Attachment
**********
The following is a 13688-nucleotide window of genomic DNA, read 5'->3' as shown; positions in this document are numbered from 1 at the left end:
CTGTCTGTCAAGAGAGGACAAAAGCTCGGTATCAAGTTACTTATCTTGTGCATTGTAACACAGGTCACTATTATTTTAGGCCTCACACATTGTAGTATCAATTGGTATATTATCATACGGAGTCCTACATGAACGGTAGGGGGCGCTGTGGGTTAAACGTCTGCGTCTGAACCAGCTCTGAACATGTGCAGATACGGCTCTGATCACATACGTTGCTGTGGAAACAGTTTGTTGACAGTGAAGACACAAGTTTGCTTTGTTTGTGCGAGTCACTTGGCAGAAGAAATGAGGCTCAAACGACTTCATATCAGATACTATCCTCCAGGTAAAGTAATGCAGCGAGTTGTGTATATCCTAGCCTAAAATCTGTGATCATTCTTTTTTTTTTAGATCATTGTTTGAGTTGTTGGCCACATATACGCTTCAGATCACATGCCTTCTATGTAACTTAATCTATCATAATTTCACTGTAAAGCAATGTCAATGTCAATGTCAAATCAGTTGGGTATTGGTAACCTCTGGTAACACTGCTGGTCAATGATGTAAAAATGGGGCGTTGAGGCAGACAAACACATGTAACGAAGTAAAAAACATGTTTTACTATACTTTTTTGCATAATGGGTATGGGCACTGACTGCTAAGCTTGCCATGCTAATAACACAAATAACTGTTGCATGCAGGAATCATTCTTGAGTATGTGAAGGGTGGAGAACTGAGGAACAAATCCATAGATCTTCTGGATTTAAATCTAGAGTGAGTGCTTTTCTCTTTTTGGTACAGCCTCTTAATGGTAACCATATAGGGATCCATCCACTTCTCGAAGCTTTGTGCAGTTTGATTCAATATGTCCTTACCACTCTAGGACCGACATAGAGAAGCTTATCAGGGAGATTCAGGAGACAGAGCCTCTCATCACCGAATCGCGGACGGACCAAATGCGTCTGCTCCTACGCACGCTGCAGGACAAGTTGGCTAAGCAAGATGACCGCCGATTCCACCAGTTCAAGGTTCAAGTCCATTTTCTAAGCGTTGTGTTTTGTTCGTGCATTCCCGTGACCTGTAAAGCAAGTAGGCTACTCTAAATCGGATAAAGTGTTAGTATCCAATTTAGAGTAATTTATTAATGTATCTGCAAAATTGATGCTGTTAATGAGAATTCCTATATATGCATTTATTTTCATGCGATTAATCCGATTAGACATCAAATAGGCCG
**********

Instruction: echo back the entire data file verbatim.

The following is a 13688-nucleotide window of genomic DNA, read 5'->3' as shown; positions in this document are numbered from 1 at the left end:
CTGTCTGTCAAGAGAGGACAAAAGCTCGGTATCAAGTTACTTATCTTGTGCATTGTAACACAGGTCACTATTATTTTAGGCCTCACACATTGTAGTATCAATTGGTATATTATCATACGGAGTCCTACATGAACGGTAGGGGGCGCTGTGGGTTAAACGTCTGCGTCTGAACCAGCTCTGAACATGTGCAGATACGGCTCTGATCACATACGTTGCTGTGGAAACAGTTTGTTGACAGTGAAGACACAAGTTTGCTTTGTTTGTGCGAGTCACTTGGCAGAAGAAATGAGGCTCAAACGACTTCATATCAGATACTATCCTCCAGGTAAAGTAATGCAGCGAGTTGTGTATATCCTAGCCTAAAATCTGTGATCATTCTTTTTTTTTTAGATCATTGTTTGAGTTGTTGGCCACATATACGCTTCAGATCACATGCCTTCTATGTAACTTAATCTATCATAATTTCACTGTAAAGCAATGTCAATGTCAATGTCAAATCAGTTGGGTATTGGTAACCTCTGGTAACACTGCTGGTCAATGATGTAAAAATGGGGCGTTGAGGCAGACAAACACATGTAACGAAGTAAAAAACATGTTTTACTATACTTTTTTGCATAATGGGTATGGGCACTGACTGCTAAGCTTGCCATGCTAATAACACAAATAACTGTTGCATGCAGGAATCATTCTTGAGTATGTGAAGGGTGGAGAACTGAGGAACAAATCCATAGATCTTCTGGATTTAAATCTAGAGTGAGTGCTTTTCTCTTTTTGGTACAGCCTCTTAATGGTAACCATATAGGGATCCATCCACTTCTCGAAGCTTTGTGCAGTTTGATTCAATATGTCCTTACCACTCTAGGACCGACATAGAGAAGCTTATCAGGGAGATTCAGGAGACAGAGCCTCTCATCACCGAATCGCGGACGGACCAAATGCGTCTGCTCCTACGCACGCTGCAGGACAAGTTGGCTAAGCAAGATGACCGCCGATTCCACCAGTTCAAGGTTCAAGTCCATTTTCTAAGCGTTGTGTTTTGTTCGTGCATTCCCGTGACCTGTAAAGCAAGTAGGCTACTCTAAATCGGATAAAGTGTTAGTATCCAATTTAGAGTAATTTATTAATGTATCTGCAAAATTGATGCTGTTAATGAGAATTCCTATATATGCATTTATTTTCATGCGATTAATCCGATTAGACATCAAATAGGCCG